Mushroom Music with Tarun Nayar

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Mushroom Music with Tarun Nayar

 

Today we sit down with the musician and biologist Tarun Nayar to dive into the mystical world of mushroom music. Did you know we can hook up sensors to mushrooms and turn their electrical signals into music? Learn how to make your own and sit back to listen to a track Tarun created himself with the wonderful red belted conk mushroom. 



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TRANSCRIPT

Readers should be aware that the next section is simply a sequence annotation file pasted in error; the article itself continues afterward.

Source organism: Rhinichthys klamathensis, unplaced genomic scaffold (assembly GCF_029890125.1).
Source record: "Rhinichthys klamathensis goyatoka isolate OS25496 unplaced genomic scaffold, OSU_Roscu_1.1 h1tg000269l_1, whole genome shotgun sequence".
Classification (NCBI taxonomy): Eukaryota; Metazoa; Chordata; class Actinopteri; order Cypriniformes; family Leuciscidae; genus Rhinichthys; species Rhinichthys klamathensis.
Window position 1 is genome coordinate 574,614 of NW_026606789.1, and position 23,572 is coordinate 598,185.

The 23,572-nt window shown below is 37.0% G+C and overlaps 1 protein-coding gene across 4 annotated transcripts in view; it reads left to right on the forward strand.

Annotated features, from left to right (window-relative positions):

Alex 0:11 Welcome Welcome you are listening to the mushroom revival podcast. This is your host Alex dore, and we are absolutely obsessed with the wonderful and wacky mysterious world of mushrooms and fungi. We bring on guests and experts from all around the world to geek out with us and go down this mysterious rabbit hole to try to figure out what the heck is going on with these fungal beings and dive into the minds of these experts and all their niche topics to piece together the wonderful Kingdom of fungi. So today we have Tarun joining us from Vancouver. And we're going to talk about mushroom music, which I'm super pumped about and we'll even showcase some of his mushroom music at the end. So Tarun, how you doing? Speaker 1 0:58 I'm doing really well. Thanks, Alex. Nice to be here with you. Nice. So Alex 1:02 for people who haven't seen you on tick tock, blowing up and haven't seen the work that you're doing, who are you? What am What are you up to? Speaker 1 1:13 Well, I'm sitting in Vancouver at the moment, it is an unseasonably warm day, we have blue skies, which is really rare for February, I live in Canada, I was born and raised in Montreal, and I grew up studying biology as well as Indian classical music. And I did biology professionally for a while. And then I was in a band for a long time. And somehow during the course of the pandemic, I discovered this world of bio sonification started plugging plants and mushrooms into synthesizers, and tick tock did its thing. And now that practice has really taken over my life. And it's been a lot of fun. Yeah, so modern biology is the name that I go by on the internet. Alex 1:57 Love it. And you know, what a amazing crossover with biology and music and what how did you first get into mushrooms during your study of biology? Speaker 1 2:08 I can't say like growing up in Montreal, we don't really have. I mean, there's tons of cool funghi there. But I didn't discover that until recently. I would say that like many people growing up in Montreal in the 70s and 80s. Mushrooms just weren't a thing. It's not like on the west coast where there's mushrooms everywhere. And there's a kind of microphylla culture. It was button mushrooms for me until I met my wife, my now wife. And she grew up on the northern Gulf Islands, you know, an area which has become famous, you know, through the work of Paul Stamets. And I would say that the the culture out this way, especially on the Gulf Islands, is is very mushroom focused and her family are avid, avid foragers and, you know, fishers and hunters and, you know, it's a very kind of live on the land type of lifestyle. And that just over time, really rubbed off on me and I started to really love the fall for and even sometimes in the spring, when you get lucky, just the idea of being out in the middle of nowhere, bushwhacking and finding golden nuggets of you know, chanterelles, and lobster, mushrooms and chicken of the woods just so it's so fun. It appealed to me in a way and I never had experienced that growing up kind of in a more urban, you know, suburban environment in Montreal. So, let's say I'm, you know, I'm a noob I'm sort of came into the world of mushrooms in the last very slowly in the last 10 years or so. Alex 3:39 Same Yeah, I feel like everyone everyone did, you know, everyone starts as a noob. And, and the grand total of if we put together all our collective knowledge on fungi, the whole human race is it is a big noob we have barely, barely scratched the surface of what is going on. Which is so exciting and kind of why I made this podcast and to begin with is to interview people to make that collective mycelial network come to live and and see what everyone has figured out during during their time of forming that relationship with with mushrooms and I will say I the last time I went to Vancouver and I went to a festival in on sunshine Sunshine Coast and taking that ferry over around there. Oh my god, it's unbelievable. And the mushrooms there are spectacular. I mean it's it's such a beautiful place. I don't think I could survive the winters but yeah, it's not Do you live in a beautiful area? Yeah. Yeah, I went for Canada to Canada Day and fireworks were everywhere. Everyone was having a blast. I mean, it was the best probably the best day to visit Vancouver on Canada the day and everyone was just partying and having a great time and everyone was super friendly. Sure, the copious amounts of alcohol and fireworks going everywhere helped a bit. But you know, that is, that is the theme that I hear from a lot of people are, you know, people from Canada are generally nicer from then compared to people from the US. And so you talk you gave this phrase called bio data sonification? And I'm just curious if you could define that. Speaker 1 5:28 Yeah, I don't think I said bio data sonification I think I said bio sonification bio sonification is just the sign of it's the listening to have biological processes, which, you know, could be anything and it's in it's actually, you know, the idea I think, for some people, the idea of sauna fIying data is more common these days. If you look at on Instagram, there's, you know, a bunch of artists who have just, you know, they're not just on Instagram, they're doing installations all over the world. But there's a number of artists who are doing work with the, the visualization of let's say, live pollution data from some major city, or, you know, air traffic control data from somewhere, the idea that you can look at data more effectively, if you translate it into a medium that humans are just more comfortable with looking at massive amounts of Matrix style data streaming down, like I don't see any patterns. But when you look at it in the form of a piece of art that's constantly kind of generatively changing, according to certain algorithmic choices, like it's, it's just kind of cooler to look at. And I'm like, Okay, this is a living, breathing piece of art. But I'm trying to do that in and it's not just me, many people are trying to do the same thing with biological information, whether that's bio electric fluctuations, whether that's, I have a friend who just made this beautiful piece of music with the, with spider webs, like looking at the information present in spider webs or movement of animals, it doesn't really matter, you can do the same thing with sunlight, you can do the same thing with shade with wind intensity, looking at one type of information in the form of, you know, art or another type of information, and I just love this, and it's an idea that is not new at all, it's been definitely, you know, since since the era of, you know, the fascination with cybernetics in the 50s and 60s and 70s, and the work of Brian Eno and Terry Riley, all these folks who have looked at generative information as a source of music. And so this is just, you know, another another expression of that, that very old idea. Alex 7:41 So, for people who have never seen any videos on this before and have never seen this this happen. Can you kind of break it down of what tools are using what you know, step by step? How do you go about making this this bio sonification music? Speaker 1 8:00 Yeah, sure, I have a little mini device right next to me. So you can't see this if you're not looking at video. But this is actually one of my friends who's Alex 8:09 not too many wires. Speaker 1 8:12 Just a mini device. Yeah. But basically, the idea is, so what I'm holding right now is a box, it's a metal box that's filled with it almost looks like a mycelium, there's all sorts of it's a modular synthesizer, it's got all sorts of cables that are plugged into little openings, and there's knobs everywhere and all sorts of, you know, when it's plugged in all sorts of flashing lights. And essentially, it's just like looking at the inside of a synthesizer. So what it is, is a sort of almost do it yourself synthesizer, where you plug modules into gives you a lot more control over what the synthesizer is doing. And instead of in a synthesizer, having the wires on the inside the wires on the outside, so you can reroute electrical current however you see fit. And what this particular, you know, this module in particular allows you to do and there's many modules and many solutions to the this this challenge is it allows you to take in basically, you know, a difference between an impedance value. So if I plug, it's like a lie detector, it's actually the exact same as a lie detector. If I, you know, take two cables and run a very small electrical current through my body. As my capacitance changes as the upper impedance of my body changes, there's going to be a slightly different current leaving than came in. And that's going to be due to the impedance of my body and that impedance is going to change over time depending on a number of different things. How my body is using water, what I'm doing, how active I'm being because our bodies are basically just electrons, you know, our bodies, our electrical fields, and there's so many things does that play into what's happening electrically in your body from nerve firing to, you know, all of the different little ionic gradients that are present inside of each of our cells, you know, there's electrical activity happening all the way down to the level of electrons. And all of that is influencing how much current is going to come out of the other side when I'm holding on to these two electrodes. And what these machines do is enable you to convert those differences from one side to the other, and to note changes and rhythm changes. So as my electron is doing stuff, I can sort of listen to it. And there's, then you use a bunch of other devices. And I'm holding this box up again, with all of its cables and knobs and stuff, you use these other things to kind of route that electrical information and turn it into something that's musically pleasing. So it's a little bit of science, and a lot of art. And I find it's a really interesting, you know, satisfying way to bring myself into the present moment to constantly be reminded that we are living breathing things, and that so is everything else. And it kind of gets me more into my body and music just seems to have this magical ability to, at least for me, get me out of my mind. You know, just just to to feel and I have, you know, I get a lot of satisfaction out of this product, this this practice. And it's cool that, you know, some other people do too. And I never expected that that would happen. It's been a really nice surprise to see that that people think it's it's like cool, or fun or hilarious or whatever they think. Alex 11:38 Well, I'm sure you have lots of fun. Taking that through the airport and having TSA. Speaker 1 11:44 This one that I take through the airport is way bigger. It's back there. But yeah, you know what, people don't really give me a hard time about it. I don't know what it is. It looks good. Easy. Yeah. But I almost never get asked to open it up. They're just like, nope, too many cables, like go. Alex 12:03 Wire purple wire wire. Yeah. That's awesome. And then. So the different connections on that box? Would one, for example, be you know, you have the input? And then you wire it over to say, reverb effect, for example? Speaker 1 12:23 Yeah, that's, that's a really good question. So once the bio data comes in, and gets converted into the sort of the language of synthesizers is voltage, modular synthesizers, not digital when you're using a computer, it's a fully different system. But I tend to use modular analog synthesizers. And so you're just sending voltage from one part of the synth to the next. And generally, it starts by hitting an oscillator. an oscillator is just an electrical circuit, which is going back and forth between two states and creating a pitch by a really rapid movement, you know, of, you know, let's say 10,000 cycles per second, going back and forth between two different states in a circuit. And so that's creating a tone. And then once you have a tone, there's all sorts of shaping and stuff you can do with that tone, you can make the tone go on and off, I can send it to I can make the you know, if the if there's a big difference between the bioelectric capacitance between these two electrodes, I can make the note go higher. And if there's less of a difference, I can make it go lower. And I can do sample between different time points, there's so many decisions that you have to make as an artist working with this information. And then once you have a tone, you can do all sorts of other sculpting and send it out to different voices and make harmonies with it, you can, you know, put it through reverbs and delays and and you know, tape simulators and and make whole compositions with the source material being the bioelectric information. And you can also do the same thing with changes in wind information over time, you could also do the same thing with sunlight, you could do the same thing with pollution data from Rio de Janeiro. It's just a way of kind of visualizing or listening to data that's kind of presently being constantly being generated. And this idea of generative music is again like an old one and one that's so fascinating. And it's really cool to kind of bring it all back together by making the source of the generative information, not just some random number generator, but biology. So what is the exact relationship you know, that relationship can be tenuous, the the more algorithms and calculations you make out of it, the less it can quote unquote, mean. But for me, the meaning isn't about like a literal translation of this is happening. So I'm hearing this. It's more like we are connecting and we're making magic here together and the mycelium in the ground is speaking to the mycelium in the synthesizer. Electricity is communicating with electricity and there is a greater kind of Being being created, there's a consciousness being created between myself between the machine between technology between the Earth and there's something about it that's just magic for me. And I don't think I can ever explain it rationally. Alex 15:15 And I've seen videos of people you know, stabbing these probes into fruit and hooking them up to leaves of plants and, and various different mushrooms. And it seems to me like different mushrooms, obviously, and different things have they create different music and tones and, and tempos and things like that? What? What differences have you noticed in your exploration of, you know, forming that relationship with with different mushrooms? Speaker 1 15:48 Yeah, I, I liked the way that you put it forming that relationship. I was having a conversation with a new friend yesterday, Lee Joseph, she wrote wrote a wonderful book, look it up right now. So don't get it wrong. Because I'm very happy to put people in that direction. Oh, come on the Joseph book, you can edit this part out, held by the land is the name of the book. And she's Squamish woman who's from here. And as she's at the moment, doing her doctorate in ethnobotany. And one of the prompts that that I love that that she uses is like, what does it mean to be in relationship with plants or with mushrooms, you know, and I would say I'm still at the very beginning of exploring what that even means. So over the last two years, I've worked with a bunch hundreds of plants and mushrooms, because that's just what I like to do what I enjoy doing. I would say like if you were going to make a blanket statement, plants are definitely more predictable when it comes to bioelectric change. If it's a given time of day, a plant if you you know, work with a plant at, you know, five minutes later, the plant is going to be operating in about the same way in a predictable way, whether it's super active or not active, it's not going to change very much. What I've noticed with mushrooms, is that, you know, go figure, they're extremely unpredictable. And it's very hard to breathe. Yeah, it's like, sometimes they'll go crazy, you know, like crazy with activity, and then they'll just be quiet, like five minutes. And sometimes the same mushroom, when you go back, the next day will be super active. Sometimes it won't be active at all, sometimes when. So I work with mushroom blocks like Roblox quite a bit, especially in the winter, when it's harder to work with, with fresh mushrooms. Those are reliably active, like mushroom blocks, pump out twos, they are just cruising. But when I'm working with mushrooms that are in the ground, sometimes like I was working with some admirable boletes in the fall, and was the first time I've had this work so well where I plugged into one and then I went all the way down like there's almost like a line of mushrooms, of boletes. And I went all the way down the line like 15 feet down the line, and I plugged out of the other and there was still a really strong connection. So it was going through the mycelium underneath the ground and exiting and it was really active. But then other times I'll put like in the same cluster of mushrooms, a really small cluster of mushrooms, I'll go in one cap and try to go out another and there'll be no signal. Or I'll even try to go in through the same cap and there'll be no signal. And so I think a lot of that has to do with the fact that mushrooms are not vascular, they're they're built, you know, fruiting bodies are built from hyphae. And they just don't operate in the same way that plants do. You know, when you're working with a plant, you're working with a whole highly developed vascular system and mushrooms are different. And, you know, it's I think it's a mystery even to people who work with mushrooms. How the bio electricity of mushrooms is, is is operating. I'm not sure if you saw that study, there was a group of I think it was Japanese researchers who studied like a cluster of mushrooms in in the rain last year. And the sample size was super small. I think they're working with a cluster of like seven mushrooms. And it was cool because they found that mushrooms were kind of signaling down the line that when there was rain like okay, there's like a clear bioelectric signal. But what was interesting is that the signal didn't happen until two hours after the rain had started. So there's it's not like something happens. And then boom, you know, like plants. There's been studies that have shown that if you like clip a leaf, there's an impedance change that happens almost immediately. And that same kind of research as far as I know, and I'm learning every day You know, this, this study that happened in Japan last year that year before, like shows that it's not that immediate, it can take time for an electrical signal to propagate down the line of mushrooms. And so it just makes trying to detangle like the meaning of all of this even harder because it's there's so many variables at play. Alex 20:21 And talking about detangling the meaning. I'm sure you're familiar with Andrew Adamski his paper on language of fungi derived from their electrical spiking activity, which, you know, the history is, yeah, we could decode that language and, and actually communicate with fungi or, you know, decode what they're saying. And I just read an article probably a week ago that scientists are now at the kind of a breaking point of understanding whale speak, as well as using AI algorithms to figure out what whales are saying, and now and speaking back to them, which is the wild. Yeah, it reminds me of that researcher who, I can't remember his name, but he was taking a bunch of LSD and he thought he was communicating with dolphins and you know, yeah, and everyone thought he was crazy. But yeah, maybe there's some truth to that. Yeah, you got to be in the flow state to communicate with marine life. And, and it's so funny that you're saying that mushrooms are so unpredictable, because that's just so there are archetype? Yeah, exactly. That's what that's what's. Yeah, they keep you on your toes. A treasure? Yeah, it's yeah. So and So going back to Adam or Andrews paper? What is your thoughts on this? Are you interested in decoding somewhat of a language or you do like the idea of keeping it a mystery? And, you know, and, you know, forming the music without the words, if that makes sense? Speaker 1 22:00 Yeah, it makes sense. I think it's a mix of both. Like, I love reading, I start every day by reading scientific papers. Because there's just so much interesting stuff happening in the realm of bioelectricity of mycology. I find it fascinating. And that's what I grew up studying. Do I think that's the whole picture? Absolutely not. And I don't know actually too many people who are really into mushrooms who do think that's the whole picture. But I think it's an important part of the picture with regards to the the paper and assays paper. I thought it was super cool and creative. And interesting, and why not? You know, why not? Like, I haven't seen a bunch of other papers come out with the same approach. And maybe they're you know, maybe there are people I bioelectricity is such, you know, even though the idea has been thrown around since the 1700s, I'm holding up another book here, just about to finish which is great. It's called we are electric by Sally A D. And it's a really great review, and kind of a pop science type of way of bioelectricity in general. And it's fascinating. And so I mean, the idea goes back a long way, and it's been filled with quacks. But the interesting thing is, it's also been filled with some really insightful and meaningful research. And it's always been hard to, to decode, like, what is just like, just what is like, like, just crazy talk, you know. And I find it all fascinating. I don't think we're even at the cutting edge of Developmental Biology and Regenerative Medicine, all kinds of hinges around bio Electric Code and bio electric signaling. And I'd say we're probably years away from understanding how that even works in humans. And that's where we spend all of our time you know, humans spend all their time thinking about humans. So where are we at with regards to understanding how it works with mushrooms, like you know, 20 years away 30 years away so I think that every study that comes out especially by really smart people, like like, you know, actual people who you know, our doctors in mycology are definitely worth a read and and superfast. Alex 24:21 You know, you're you're talking about this flow state experience that you get into when you're making music and you know, just shutting your mind off and allowing that magic to happen through that relationship of through first turning off your mind. Right, and there's a Zen phrase that I love that basically, along the lines of the second you name a tree, you stop seeing the tree huh? And it basically is, you know, human language and concepts get in the way of experiencing true reality. And as a biologist, it's such an interesting juxtaposition to deal with of, I love Latin names, and I love you know, categorizing things and naming things and viewing nature from that lens. But on the flip side, I'm a very spiritual person. And I talked to plants I talked to mushrooms. And and when I go into that scientists brain, I, it's very hard for me to have a conversation with plants or like form that relationship or mushrooms, you know. And so it's this, this interesting balance where I, when I go mushroom foraging, like I have to turn off that part of my brain that immediately is like, oh, that's Amanita muscaria, or that's Baba Latin name. And when I do that, I immediately turn off my brain to look at the mushroom in front of me, like all the little intricacies. And the second I say that I know that like, oh, that's boom by name. I know that mushroom. It's like, No, I don't. You know, and it's this. It's like, I don't know if it's considered cognitive dissonance. But it's, it's you. There's a word that I'm thinking of that it's escaping me, but it's, um, it's, it's, yeah, you just stop your thinking, or you stop that connection to that reality. When you make that. When you when you put a label on things, right. And so I'm curious how you approach that, like, as a biologist, but also a musician, right? They're very different parts of your brain and very different relationships that you must have with nature. And how do you Yeah, how do you balance those two things? With the being a musician, and then also reading scientific articles? It's like, Is it hard for you? Is that something that you battle with the think about? Speaker 1 26:52 And that's a good question. I there's another Zen saying, like, first mountains are mountains and rivers are rivers, then mountains are not mountains, and rivers are not rivers, then mountains are mountains and rivers are rivers. And I think that kind of gets at the balance. I'm not saying that I'm an enlightened Zen monk. But there's definitely a balance that's possible, where you're kind of, you know, allowing yourself to dissolve into the moment, but then also able to pick yourself back up and, you know, go buy a chocolate bar, if you're hungry. You know, like, sometimes it doesn't, you know, you need to like kind of be together for one thing, and then you be apart for the other my wife calls when, when we're out foraging, she has a phrase, she calls it masterminds like putting on your mushrooms, you know, like, we're, it's almost like, remember, back in college, there were those posters that you sort of had to like, blur your eyes a bit. And then there was 3d images that would pop out like dinosaurs or something. And I feel like that when I'm out foraging, I feel like I just kind of have to relax my eyes and let them get you know, and everyone knows this, like anyone who's out into you know, foraging knows that you sort of go to this place where you're kind of taking in more, your peripheral vision expands, and you're kind of looking for specific colors, but I'm not like analyzing stuff, you know, I'm kind of going into more more of a flow state. And yeah, with regards to the musical connection there, I think that's where we all love to live, as musicians we love to live in, in that state. And ideally, we're at a place you know, when when we're playing what we're not analyzing it too much, although sometimes you can't help it, I guess. And that's what I love. I'm doing these things. Now I'm playing around with the format, it was just taking a step back for a moment, it was you know, confusing for me at first, I'm 48. I'm not a young person, right and blowing up on tick tock, when you're 48 is like what the hell is even going on. You know, this is like, there's a bunch of kids on this app. Like, I don't understand what to do with this. And you know, I've been in a band for years, and we would have loved it if we would have blown up on Tik Tok. But all of a sudden, I have this like, you know, kind of biology music project. And it's not immediately clear to somebody you know, who spent a lot of time in the music industry, like going viral on the internet does not mean anything really like you go viral on the internet and have a million followers and then try to sell a ticket to a show and you know, 10 people show up like, it doesn't really mean much. So it became like an interesting thought experiment to just explore what would this look like in the real life in real life? Like, how does this 15 second video turn into an experience? Because for me, this 1515 second video is hinting at something that is fundamentally true and beautiful and wonderful. It's not just like a gimmick. It's something that's pointing at an experience that I've had and a reality around bioelectricity and the interconnectedness of everything. So then I started playing around with different formats, like maybe it's a field trip, maybe I get together people, and we go outside and so I've done that, you know, I've done it all over the world where I'll drop a pin in a park and people say sign up online and we bring headphones we go foraging we plug in. And it's really a transcendent, beautiful experience. And then in the fall, I kind of stumbled into this format where we were making mushroom music in a church with like 300 people, and somebody on social media afterwards because the church was available as the venue wasn't because you know, there was no premeditated anything. And on social media afterwards, somebody wrote, like, mushroom church, and I was like, that's a really, that's good. I like the mushroom church idea. So we're actually doing like a formal mushroom church. In a few weeks, by the time you hear this podcast, it will be done. But in Vancouver, we have this big, beautiful cathedral. And it's, you know, we'll have 400 people there. And it's going to be kind of interweaving hard science, with jazz, with poetry, with projection mapping, and basically, like an exploration of that balance of how it's possible with indigenous wisdom, it's possible to hold all of that, in some way. It's not like we have to choose maybe moment to moment, there's little choices being made. But it is possible, I think, to hold it all, and just kind of let it all wash over us. Because, you know, reality is not one of those. It's not like one is real, it's not like the great mystery is real. And all of this, you know, all of the manifestations is not real. It's like they're both real. And we kind of have to just hold it all. And I think, you know, mushrooms funghi that provides such a nice model for being so paradoxical. You know, they're, you know, they're Yeah, they're just so interesting. And they do things in their own way. And it's quite different than the way we humans do things. So it's nice to have the focus be on that. Alex 31:36 I've always said that nature is my church, but that that's pretty damn. Yeah, where do I Where do I sign up for that? Church? Speaker 1 31:46 Yeah, that's great. Yeah, well, come on up. Come on up. We'll be doing this honestly, I've been approached by churches now all over the globe to do similar experiences. So I think I'll be amazing with the idea. Yeah, totally. Alex 31:57 You know, I just went to Portugal a couple months ago, and they had this like psychedelic art show inside of a church. And I think all drugs are decriminalized in Portugal. And it was just, it was very psychedelic. And such a wild experience, to have this extremely psychedelic art show inside of a church. And there was one moment where they had I think, like 20 projectors all around the church. So the walls and the ceilings and everything words, live projections. And there was one moment in the show where they had like mycelium creeping up the walls. And I'm like, this is sick. This is awesome. So just an idea if you want to do you want to incorporate some projector mycelium crawling up walls in your in your new church, that? That yeah, there you go. Unknown Speaker 32:50 That's very cool. And so Alex 32:54 to go further with this analogy of like, church, and mushrooms, being the preachers and giving sermons and things like that, and going back to like having conversations with plants and mushrooms, you probably I would guess, have just such an intimate relationship with all these different types of fungi and all these different formats. Do you feel like you have gotten messages from certain species of fungi or mushrooms that that you now have a better understanding? Like through entering that flow state? In that experience? Like, have you? Have you gotten messages from the mushrooms in that musical space? Speaker 1 33:35 That's a good question. I don't feel I feel like I'm at the very beginning of this journey. You know, like, there's just so much further to go and so many layers of socialization, to let go of, I feel like I've had very strong messages from nature. But not, I feel like that, you know, one of the next steps and I've been thinking about this a lot and chatting, chatting about it with friends. But one of the next steps is to just like, I'm just skipping around for a moment here. I remember reading Monica Gagliano, his book, I think it was thus spoke the plant. And she's talking about DFS, and how she's done these DFS in the jungle where she's only having a relationship with one plant eating one plant thinking about one plant and living with one plant for like a month. And then by the end of that month, she has a relationship she can hear and talk and you know, they're, they're communicating. I have not done that process and that feels it sounds so beautiful and scary to me honestly, like I'm scared of committing like that. And I think my human consciousness make so many excuses you know, like I think are my egos is like sort of afraid of allowing him you know, a mushroom or a plant that intimately, but it's something I'm super interested in, and I will continue to explore. So I don't think, you know, I think I'm at the beginning again, I think I'm a noob I'm exploring, I'm having fun, but I can feel what's there. Alex 35:24 My herbalism teacher many, many years ago, he taught some university classes, and, you know, it was the middle of winter. And so snow outside, were inside, you know, a classroom. So, you know, you had the porcelain floors and fluorescent lights, and it's very, not it not the perfect environment to have, you know, that that sort of spiritual relationship with plants, but they, and they brought in, like, potted plants, you know, so even further removed from nature, right. And they brought in someone with a frame drum and, and he said, I, we're, we're gonna practice forming a relationship with these plants. And he said, it doesn't matter who you are, and what you're experienced with, with connecting with plants. He's like, I don't care if you've never gone outside in your entire life. By the end of this class, you will have some sort of insight or some sort of relationship, I guarantee it. And you know, the class, there's some people in there that were, you know, like Jim bros, you know, they're like, Yeah, whatever, dude. Like, yeah, like not buying this hippie stuff. And then yeah, and, you know, we gotten circles, split it up, and everyone, you know, had like, groups of maybe five sit around a plant and the trance drumming starts coming in and, and guided meditation, and, you know, the instructions were just like, clear your mind and, and pay attention to what comes up. And it was funny hearing all the different experiences of people. And one of the one of the main similarities for so many people is they didn't think that it was a message. And so, you know, one example that was that I can think of right off the bat was someone was like, Yeah, I didn't, I didn't really, like hear anything, or I didn't get any message. Like all i All I saw was like, red. And it was just kind of like moving. And that's it. And they're like, yeah, it wasn't anything. And he was like, well, this plant that you're sitting with helps blood flow. And you literally just saw blood flow. And they're like, what, you know, and so it and he was like, yeah, like pay attention, you know, like those, what you what you write off is just kind of meaningless. Sometimes it's really meaningful, you know, and, obviously, sometimes our minds are great at making up stories that aren't true. Mine does it all the time. But my mind is really good at making up stories that are true, but but I think there's there for anyone listening, I think there it I think we all have the innate ability to connect with the world around us as biological organisms. And, you know, and we're all in our beginning stages at every moment to to keep exploring that, that connection, and switching gears entirely to the more technical aspects. Most of the stuff that I've I've heard and most of the videos that I've watched of people, you know, doing this, the sound that I hear is very eight bit, you know, it's very like, yeah, I don't have any more words to describe the beeps and bops sound very eight bit it sounds very, like 80s You know, 80s video game kind of style, is it you know, I'm you're talking about you know, hooking these these these sounds into, you can bend the sounds into many different ways and add reverb and, you know, add these different things. Have you tried hooking them up to like a MIDI instrument sounds? So it sounds like a saxophone or it sounds like something else. Like I yeah, I Speaker 1 39:17 have, like, you could totally do that. 100%. And I'm sure I'm sure there are people doing that. Like, literally as we speak, there's somebody plugged into a planter mushroom somewhere making it sound like a saxophone. I'm willing to bet my life on it. There's so many people experimenting with this idea at the moment. I just don't do a lot of MIDI stuff. So my stuff does sound like bleeps and bloops because those are the oscillators that happen to be in my rack. But yeah, I think it's really important to point out that you know, mushroom music is a fine name for it. But really what we're listening to is mushroom electricity as listened to through music. Changes in mushroom bio electric But that does just doesn't have the same hook on a tick tock video. So yeah, it's important to be clear that and you know, Monica Gagliano coming back to her again, she great researcher and great thinker. You know, she says that there's a danger like of, you know, mushrooms have a voice, right, and so do plants. And not only do they have that kind of metaphorically, they also literally we, you know, there's new research that the whole tomato plant screaming thing has been around, you know, people have been doing research on this for, you know, at least 10 or 15 years, wherever they, you know, they find that there's the sound of like cavitation, like water bubbles in tomato plant when it's not watered, or there's like super high pitched frequencies and super low pitch frequencies that are being made by plants. And so I think it's important to note that plants and mushrooms are actually making sounds of their own, and, and in anthropomorphizing it too much with the mushroom music and the plant music thing, we are kind of robbing them, there's a violence involved with robbing them of their own voice that said, you know, somebody who makes a lot of plant machine music videos, I'm like, Okay, I understand that. And I feel like, the wonder that's created is just like data visualization. You know, it's like, yes, we are sort of, you know, all we're doing is looking at beautiful pictures that the pollution data from Rio de Janeiro is, is creating is being translated as then maybe there's a danger that we're going to forget that pollution is actually a problem, and we should pay attention to it. But I tend to think that the visibility that is coming from the art that's being made from the state is actually bringing more awareness of the pollution thing. I think it's doing more harm or more good than harm. And I kind of think the same thing with mushroom videos. Like I think interrupting people's Doom scrolling with a little bit of natural beauty. Alex 41:57 Yeah, Unknown Speaker 41:58 is essential. Alex 42:01 Yeah. Yeah. I mean, yeah, we're, I feel like most people are pretty addicted to social media, me included, and to find ways to use it, that also benefits you in the same way and kind of interrupt that Doom scrolling with helpful posts, like inspirational quotes or, you know, posts to inspire you to get into nature. You know, the more the merrier. I think. I think it's, it's, it's always it's such a double edged sword with technology. Yeah, Speaker 1 42:36 yeah, it's a lifeline. Like, I think you there's no, we're not going to be technology, technology is not going anywhere. So if there is some kind of a little anchor that we can throw into the Maelstrom that is social media, that reminds us to get outside and do something real, then I think, for me, that's a positive. So if you Alex 42:56 had unlimited funds, Time Team, all all the fancy music equipment that you could possibly imagine, what would you do besides open this mushroom church and potentially global level? Mushroom? Church Speaker 1 43:10 chain? Oh, I don't think I want to do that. That sounds that sounds creepy. A little I mean, I love I love some elements of cults, but, you know, no desire to be involved any more deeply than I already am. Music? Yeah, what would I do with limitless funds? I kind of feel like I'm in a state in my life where I mean, I feel like I can do whatever I want. It's not like I'm super rich or anything. But I've just, you know, I made a decision a long time ago to not worry about that stuff. And if you Alex 43:46 have that freedom, I think you're the richest man in the world. Speaker 1 43:50 Yeah, it means that, you know, you you never really, you know, there's a certain amount of risk that is associated with, you know, like, I made a decision when I was, when I was 33, which is 15 years ago, I let go of the last vestiges of my day job and did music full time. And since then, it's kind of been like I made a decision back then, you know, to do what I loved, and I'm still doing what I loved. And so I would probably have more synthesizers, I'd probably have, instead of just having a room full, which I have here, you know, there might be like five rooms full. I would definitely, definitely be spending more time on the actual translation technology. I think right now, everyone is basically using the work of Sam Koosman is a good friend of mine. And he made an open source code to change bio electricity to, you know, to musical information, like in the early 2000s. And literally everyone is using the same thing. There hasn't been a whole lot of research on how that could be better and Sam is 100% down to do that research. So a little bit more on the technical side. But honestly, I don't think things would change that she would just keep on being passionate about what I'm passionate about. Alex 44:59 Love it. And, but before we plug your music and go into a music interlude where can people you know, follow you on Tik Tok and online? I know you're about to do it a Europe tour and you got events and parks and things like that, where where can people tap into this is magic? Speaker 1 45:20 Yeah, I will, I would love to meet you in person. And we I'm doing a bunch of field trips in Europe in May and different festivals, I guess the website modern biology dot XYZ is a good starting point. And then I'm on Instagram. For some reason, I still have like my, you know, when you get stuck with a handle, I had a handle, like as a joke, you know, and now that handle is actually my handle and I'm like, it doesn't really mean anything. But on Instagram, if you search for modern biology, you'll probably find me and on Tik Tok as well. Alex 45:52 Nice. So, let's transition to your music. I don't know we're not doing it live because it's it's winter there. So I'm gonna get one of your recordings and we'll have the editor splice it in so I don't know what you're gonna give me so I I'll probably listen it at the same time as the listeners do so it should be great. I'm excited to listen to it and I'm excited for people to if you haven't heard it before, or you have to just sit back maybe you're listening to this in the morning so you're having a cup of coffee and just listen to some mushroom music Speaker 1 46:25 so yeah, I would love I would love to leave you with mushroom dance it's a it's a track that I made with a red belted comp mushroom which is one of the most combinations we have up here big poly poor and in the forest very close to my house in Vancouver? Alex 49:22 Well that is a wrap thank you so much. Thank you for tuning in and tuning in to another episode of the mushroom revival podcast we can do it that you love all the support from all around the world everyone tuning in from whatever country whatever city love you so much and if you want to support the show if you if you like what you're listening to, and you learn something from this episode or another episode, spread the word you know let's get more people into mushrooms and nature in general. So tell your friends family get out into the woods. Next time you're at the grocery store telephone fact to the the checkout person or the beggar and get them interested in mushrooms and nature and the more people connecting the better. And if you want to support we don't have a Patreon or any anything but we do have a website mushroom revival.com We have a whole list of organic functional mushroom products from gummies to capsules, powders, tinctures and check that out we have a special VIP coupon code for listeners. Only for listeners of this podcast and that coupon code is is pod treat for a surprise discount code. If you don't want to spend any money we have a giveaway going on. And we pick one lucky listener every month to go home with a little goodie bag of some products and as well as we have a bunch of free resources on our site a ton of blogs from recipes to you know education about psilocybin to ecology of mushrooms and and many more topics bunch of ebooks that you can download for free. And my newest book The Little Book of mushrooms is on there as well. little cute coffee table book covering 75 different mushrooms with a bunch of beautiful pictures as well. And with that, thank you for tuning in. Much Love Me the spores be with you Transcribed by https://otter.ai